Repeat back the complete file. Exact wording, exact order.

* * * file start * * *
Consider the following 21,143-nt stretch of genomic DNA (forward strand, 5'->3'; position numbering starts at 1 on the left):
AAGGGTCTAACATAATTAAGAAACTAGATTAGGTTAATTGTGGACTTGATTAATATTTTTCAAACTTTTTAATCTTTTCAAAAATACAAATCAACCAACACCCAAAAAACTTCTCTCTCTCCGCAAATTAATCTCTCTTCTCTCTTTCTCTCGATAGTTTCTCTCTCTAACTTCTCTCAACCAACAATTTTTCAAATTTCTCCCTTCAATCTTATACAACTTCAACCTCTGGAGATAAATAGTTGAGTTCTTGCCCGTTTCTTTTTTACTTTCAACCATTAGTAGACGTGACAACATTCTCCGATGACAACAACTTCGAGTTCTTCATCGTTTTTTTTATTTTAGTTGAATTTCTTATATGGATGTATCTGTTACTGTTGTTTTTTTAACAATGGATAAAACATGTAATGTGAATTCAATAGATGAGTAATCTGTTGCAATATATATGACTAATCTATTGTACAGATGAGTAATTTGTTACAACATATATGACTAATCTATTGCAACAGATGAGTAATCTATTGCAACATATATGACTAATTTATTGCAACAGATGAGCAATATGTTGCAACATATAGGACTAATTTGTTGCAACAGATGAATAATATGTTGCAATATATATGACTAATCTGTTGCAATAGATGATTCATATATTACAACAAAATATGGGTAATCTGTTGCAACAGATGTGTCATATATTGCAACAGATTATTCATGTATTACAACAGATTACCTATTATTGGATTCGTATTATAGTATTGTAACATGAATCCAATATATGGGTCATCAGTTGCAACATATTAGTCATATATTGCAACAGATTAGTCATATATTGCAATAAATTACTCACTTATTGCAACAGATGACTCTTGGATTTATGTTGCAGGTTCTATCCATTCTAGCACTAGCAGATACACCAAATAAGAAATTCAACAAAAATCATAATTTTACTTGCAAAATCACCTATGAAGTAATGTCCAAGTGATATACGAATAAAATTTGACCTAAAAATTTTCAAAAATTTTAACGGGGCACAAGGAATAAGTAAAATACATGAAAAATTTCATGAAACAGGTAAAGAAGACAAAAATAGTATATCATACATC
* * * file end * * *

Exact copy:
Consider the following 21,143-nt stretch of genomic DNA (forward strand, 5'->3'; position numbering starts at 1 on the left):
AAGGGTCTAACATAATTAAGAAACTAGATTAGGTTAATTGTGGACTTGATTAATATTTTTCAAACTTTTTAATCTTTTCAAAAATACAAATCAACCAACACCCAAAAAACTTCTCTCTCTCCGCAAATTAATCTCTCTTCTCTCTTTCTCTCGATAGTTTCTCTCTCTAACTTCTCTCAACCAACAATTTTTCAAATTTCTCCCTTCAATCTTATACAACTTCAACCTCTGGAGATAAATAGTTGAGTTCTTGCCCGTTTCTTTTTTACTTTCAACCATTAGTAGACGTGACAACATTCTCCGATGACAACAACTTCGAGTTCTTCATCGTTTTTTTTATTTTAGTTGAATTTCTTATATGGATGTATCTGTTACTGTTGTTTTTTTAACAATGGATAAAACATGTAATGTGAATTCAATAGATGAGTAATCTGTTGCAATATATATGACTAATCTATTGTACAGATGAGTAATTTGTTACAACATATATGACTAATCTATTGCAACAGATGAGTAATCTATTGCAACATATATGACTAATTTATTGCAACAGATGAGCAATATGTTGCAACATATAGGACTAATTTGTTGCAACAGATGAATAATATGTTGCAATATATATGACTAATCTGTTGCAATAGATGATTCATATATTACAACAAAATATGGGTAATCTGTTGCAACAGATGTGTCATATATTGCAACAGATTATTCATGTATTACAACAGATTACCTATTATTGGATTCGTATTATAGTATTGTAACATGAATCCAATATATGGGTCATCAGTTGCAACATATTAGTCATATATTGCAACAGATTAGTCATATATTGCAATAAATTACTCACTTATTGCAACAGATGACTCTTGGATTTATGTTGCAGGTTCTATCCATTCTAGCACTAGCAGATACACCAAATAAGAAATTCAACAAAAATCATAATTTTACTTGCAAAATCACCTATGAAGTAATGTCCAAGTGATATACGAATAAAATTTGACCTAAAAATTTTCAAAAATTTTAACGGGGCACAAGGAATAAGTAAAATACATGAAAAATTTCATGAAACAGGTAAAGAAGACAAAAATAGTATATCATACATC